Truthfully, we do not know what caused the shooting or who pulled the trigger. The investigation is still underway. The entire event struck me as very sad because of the location, the desperation, the death, and the hurt and harm it will cause to loved ones of both parties. And it happened just a few miles from where a great crowd of family members and friends were having such a good time visiting, eating, buying from the craft booths and listening to the music provided on the main stage of the Crab Festival.One man writing on one of the Yahoo Group Sites following the accident said what he thought about the circumstances, though he knew no more and probably less than most readers did about it, but then he chose to add what many have called the final blow. He said he could never commit suicide because he would be leaving his “damaged goods” (referring to his wife of many years) for someone else to take care of after he was gone. He went on to say that he and his wife had four children and “what man would want to take on damaged goods and four kids to raise?”

The older I get, the less frequently my hackles rise, but reading this, I was angered. What man in his right mind would call his own wife “damaged goods” in print on Mother’s Day mind would call his own wife “damaged goods” in print on Mother’s Day weekend simply because she had born him four children. Thank God there are hundreds of good men who do not feel this way about a woman with children. My step-dad would have fallen into this category, and I know this to be a fact because I was fortunate enough to marry one.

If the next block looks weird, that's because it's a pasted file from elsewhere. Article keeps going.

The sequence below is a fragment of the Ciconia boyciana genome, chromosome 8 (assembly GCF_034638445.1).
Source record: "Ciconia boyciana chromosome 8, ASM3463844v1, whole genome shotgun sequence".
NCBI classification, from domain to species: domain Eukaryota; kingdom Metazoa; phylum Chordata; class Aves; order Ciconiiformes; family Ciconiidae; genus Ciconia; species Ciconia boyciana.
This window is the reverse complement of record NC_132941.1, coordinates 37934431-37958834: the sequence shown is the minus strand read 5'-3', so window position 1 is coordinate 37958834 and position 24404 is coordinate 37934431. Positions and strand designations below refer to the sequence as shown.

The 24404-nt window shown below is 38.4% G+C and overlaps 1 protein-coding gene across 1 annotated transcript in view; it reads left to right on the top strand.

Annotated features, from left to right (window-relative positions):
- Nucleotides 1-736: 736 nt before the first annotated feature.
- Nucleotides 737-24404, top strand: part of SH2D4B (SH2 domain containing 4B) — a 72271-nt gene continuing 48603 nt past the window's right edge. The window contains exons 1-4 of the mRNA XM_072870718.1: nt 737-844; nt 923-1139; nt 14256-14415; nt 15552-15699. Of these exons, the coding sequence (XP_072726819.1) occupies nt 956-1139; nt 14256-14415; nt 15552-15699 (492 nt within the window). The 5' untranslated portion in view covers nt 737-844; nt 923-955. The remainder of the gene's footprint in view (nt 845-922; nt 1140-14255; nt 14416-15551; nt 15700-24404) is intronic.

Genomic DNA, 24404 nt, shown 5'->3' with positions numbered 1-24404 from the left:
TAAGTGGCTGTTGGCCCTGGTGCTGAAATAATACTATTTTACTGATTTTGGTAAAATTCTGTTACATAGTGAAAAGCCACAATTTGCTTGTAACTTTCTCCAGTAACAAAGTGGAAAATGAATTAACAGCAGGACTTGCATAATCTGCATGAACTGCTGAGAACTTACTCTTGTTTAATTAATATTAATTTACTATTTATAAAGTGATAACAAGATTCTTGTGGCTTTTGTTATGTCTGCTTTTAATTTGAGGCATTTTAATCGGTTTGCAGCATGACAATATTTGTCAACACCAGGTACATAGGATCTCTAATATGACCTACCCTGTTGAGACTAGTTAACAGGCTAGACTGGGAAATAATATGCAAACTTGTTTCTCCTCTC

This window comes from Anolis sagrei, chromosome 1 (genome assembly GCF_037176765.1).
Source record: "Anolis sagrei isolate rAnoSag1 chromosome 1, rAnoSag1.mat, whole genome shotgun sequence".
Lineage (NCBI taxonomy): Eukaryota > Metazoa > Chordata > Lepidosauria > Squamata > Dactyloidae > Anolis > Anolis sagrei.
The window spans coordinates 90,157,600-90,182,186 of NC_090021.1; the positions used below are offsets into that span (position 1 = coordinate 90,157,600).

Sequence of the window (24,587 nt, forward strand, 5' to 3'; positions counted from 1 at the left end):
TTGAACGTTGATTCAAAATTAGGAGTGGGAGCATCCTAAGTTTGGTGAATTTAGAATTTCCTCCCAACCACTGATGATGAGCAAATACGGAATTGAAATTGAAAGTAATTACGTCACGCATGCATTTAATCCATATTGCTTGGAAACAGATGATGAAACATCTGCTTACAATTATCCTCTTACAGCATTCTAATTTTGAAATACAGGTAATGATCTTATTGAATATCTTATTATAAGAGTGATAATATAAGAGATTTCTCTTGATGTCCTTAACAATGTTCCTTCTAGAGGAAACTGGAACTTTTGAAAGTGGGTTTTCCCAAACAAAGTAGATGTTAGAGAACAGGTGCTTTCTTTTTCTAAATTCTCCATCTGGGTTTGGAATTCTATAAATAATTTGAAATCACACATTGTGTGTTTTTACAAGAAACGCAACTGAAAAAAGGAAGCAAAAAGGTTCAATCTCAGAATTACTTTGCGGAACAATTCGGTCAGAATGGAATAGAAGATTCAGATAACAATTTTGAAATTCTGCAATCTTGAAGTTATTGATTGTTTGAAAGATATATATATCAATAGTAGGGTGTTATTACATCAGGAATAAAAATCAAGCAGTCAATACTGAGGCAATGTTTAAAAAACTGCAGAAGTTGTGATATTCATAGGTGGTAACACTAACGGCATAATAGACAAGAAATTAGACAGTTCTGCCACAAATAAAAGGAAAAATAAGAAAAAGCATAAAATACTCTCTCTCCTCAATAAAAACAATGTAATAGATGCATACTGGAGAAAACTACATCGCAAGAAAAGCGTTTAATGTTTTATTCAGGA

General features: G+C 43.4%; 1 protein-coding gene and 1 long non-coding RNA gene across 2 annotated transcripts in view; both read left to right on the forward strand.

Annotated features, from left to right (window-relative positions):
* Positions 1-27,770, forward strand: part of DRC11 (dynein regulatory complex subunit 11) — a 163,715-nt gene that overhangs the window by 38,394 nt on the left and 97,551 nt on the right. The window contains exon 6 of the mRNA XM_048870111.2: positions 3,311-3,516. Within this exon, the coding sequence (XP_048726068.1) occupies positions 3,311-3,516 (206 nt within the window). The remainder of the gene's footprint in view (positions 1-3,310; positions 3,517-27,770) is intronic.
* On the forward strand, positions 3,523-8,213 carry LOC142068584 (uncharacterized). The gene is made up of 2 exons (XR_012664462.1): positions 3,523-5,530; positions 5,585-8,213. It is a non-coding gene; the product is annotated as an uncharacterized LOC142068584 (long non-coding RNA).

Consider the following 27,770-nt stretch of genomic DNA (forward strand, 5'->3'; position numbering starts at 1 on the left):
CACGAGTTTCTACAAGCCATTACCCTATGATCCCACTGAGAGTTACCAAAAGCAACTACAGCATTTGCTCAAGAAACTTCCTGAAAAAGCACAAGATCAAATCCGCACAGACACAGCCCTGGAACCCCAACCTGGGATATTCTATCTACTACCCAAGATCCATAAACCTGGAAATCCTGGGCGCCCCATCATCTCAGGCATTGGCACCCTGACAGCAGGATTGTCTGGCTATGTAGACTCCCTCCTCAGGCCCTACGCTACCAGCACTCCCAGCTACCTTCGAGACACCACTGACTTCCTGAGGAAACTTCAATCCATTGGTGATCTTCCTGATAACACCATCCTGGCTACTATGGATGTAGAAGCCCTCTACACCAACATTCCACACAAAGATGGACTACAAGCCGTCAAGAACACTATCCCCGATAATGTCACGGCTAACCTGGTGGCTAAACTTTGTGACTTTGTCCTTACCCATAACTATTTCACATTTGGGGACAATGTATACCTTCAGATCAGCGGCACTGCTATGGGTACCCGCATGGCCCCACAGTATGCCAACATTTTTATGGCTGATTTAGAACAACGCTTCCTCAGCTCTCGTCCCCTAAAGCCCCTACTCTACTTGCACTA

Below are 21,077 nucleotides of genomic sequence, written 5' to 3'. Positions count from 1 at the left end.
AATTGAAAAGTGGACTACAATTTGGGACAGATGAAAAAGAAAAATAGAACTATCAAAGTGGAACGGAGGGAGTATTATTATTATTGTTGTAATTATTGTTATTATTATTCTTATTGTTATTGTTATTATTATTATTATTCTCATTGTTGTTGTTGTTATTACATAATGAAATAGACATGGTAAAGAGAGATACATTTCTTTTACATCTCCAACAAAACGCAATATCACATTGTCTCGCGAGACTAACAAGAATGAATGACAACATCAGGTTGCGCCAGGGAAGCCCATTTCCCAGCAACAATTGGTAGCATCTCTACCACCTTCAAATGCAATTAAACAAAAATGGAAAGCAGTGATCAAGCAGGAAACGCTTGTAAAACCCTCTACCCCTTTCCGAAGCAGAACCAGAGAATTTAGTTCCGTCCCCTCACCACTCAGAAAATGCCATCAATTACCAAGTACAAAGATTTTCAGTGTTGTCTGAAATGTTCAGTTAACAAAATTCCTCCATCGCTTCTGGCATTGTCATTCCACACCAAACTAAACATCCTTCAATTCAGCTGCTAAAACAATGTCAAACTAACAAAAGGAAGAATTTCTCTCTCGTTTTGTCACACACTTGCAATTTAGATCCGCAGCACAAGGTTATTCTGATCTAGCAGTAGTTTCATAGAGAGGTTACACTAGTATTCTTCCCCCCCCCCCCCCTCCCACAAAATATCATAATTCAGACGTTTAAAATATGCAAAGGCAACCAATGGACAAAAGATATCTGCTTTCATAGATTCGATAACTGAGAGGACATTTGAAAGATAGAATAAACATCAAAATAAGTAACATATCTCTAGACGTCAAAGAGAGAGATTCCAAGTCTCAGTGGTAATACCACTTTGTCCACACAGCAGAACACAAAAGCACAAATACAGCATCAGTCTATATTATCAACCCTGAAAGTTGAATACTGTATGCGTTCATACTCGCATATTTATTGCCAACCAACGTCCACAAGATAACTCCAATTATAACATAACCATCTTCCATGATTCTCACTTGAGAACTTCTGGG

In only minutes after the original post was read, people began to respond and I am so pleased to note that many of the most angry responses came from men. One man wrote and said, “What kind of remark is that when you are speaking about someone you promised to love and nurture and care for all the days of your life?” Another wrote to say that the comment could bring nothing positive and had to be hurtful. A kind woman wrote to say that the father she loved dearly did not think like this man. He married her young mother when she was alone with four children to rear and that he had been the guiding force of their life. Only one person wrote to say he was probably just kidding.Even if he were kidding, or trying desperately to be very funny, he missed the mark and was not humorous a bit, in my opinion. His wife had to feel the pang and sting of the remark. I thought of several verses of Scripture and wondered how much home training this man had ever had.

Reading in the Book of Proverbs, there are two verses, one following the other, that address this issue. “Death and life are in the power of the tongue, and they that love it shall eat the fruit thereof. Whoso findeth a wife findeth a good thing, and obtaineth favor of the Lord” (Proverbs 18:21, 22). We must learn to be cautious with our words and not use them in silliness, in and effort to be thought funny, or to hurt and harm. 

shadow